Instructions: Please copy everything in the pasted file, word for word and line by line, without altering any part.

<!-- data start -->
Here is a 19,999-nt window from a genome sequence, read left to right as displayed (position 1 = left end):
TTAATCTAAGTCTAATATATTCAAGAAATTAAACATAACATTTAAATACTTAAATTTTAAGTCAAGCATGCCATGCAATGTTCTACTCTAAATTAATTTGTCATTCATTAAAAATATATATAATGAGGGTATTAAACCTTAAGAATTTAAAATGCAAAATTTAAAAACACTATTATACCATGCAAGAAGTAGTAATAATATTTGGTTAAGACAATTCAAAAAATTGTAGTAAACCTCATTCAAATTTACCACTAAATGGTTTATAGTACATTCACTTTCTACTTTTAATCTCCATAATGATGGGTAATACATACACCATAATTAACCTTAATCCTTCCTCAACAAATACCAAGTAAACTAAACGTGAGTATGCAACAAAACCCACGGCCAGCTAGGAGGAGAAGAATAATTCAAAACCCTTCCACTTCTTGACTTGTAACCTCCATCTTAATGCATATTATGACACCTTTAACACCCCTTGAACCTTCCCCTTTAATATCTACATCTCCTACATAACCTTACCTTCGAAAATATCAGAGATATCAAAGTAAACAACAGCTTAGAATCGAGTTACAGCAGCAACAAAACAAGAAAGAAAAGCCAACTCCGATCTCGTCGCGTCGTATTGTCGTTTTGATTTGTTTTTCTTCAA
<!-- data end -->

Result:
Here is a 19,999-nt window from a genome sequence, read left to right as displayed (position 1 = left end):
TTAATCTAAGTCTAATATATTCAAGAAATTAAACATAACATTTAAATACTTAAATTTTAAGTCAAGCATGCCATGCAATGTTCTACTCTAAATTAATTTGTCATTCATTAAAAATATATATAATGAGGGTATTAAACCTTAAGAATTTAAAATGCAAAATTTAAAAACACTATTATACCATGCAAGAAGTAGTAATAATATTTGGTTAAGACAATTCAAAAAATTGTAGTAAACCTCATTCAAATTTACCACTAAATGGTTTATAGTACATTCACTTTCTACTTTTAATCTCCATAATGATGGGTAATACATACACCATAATTAACCTTAATCCTTCCTCAACAAATACCAAGTAAACTAAACGTGAGTATGCAACAAAACCCACGGCCAGCTAGGAGGAGAAGAATAATTCAAAACCCTTCCACTTCTTGACTTGTAACCTCCATCTTAATGCATATTATGACACCTTTAACACCCCTTGAACCTTCCCCTTTAATATCTACATCTCCTACATAACCTTACCTTCGAAAATATCAGAGATATCAAAGTAAACAACAGCTTAGAATCGAGTTACAGCAGCAACAAAACAAGAAAGAAAAGCCAACTCCGATCTCGTCGCGTCGTATTGTCGTTTTGATTTGTTTTTCTTCAA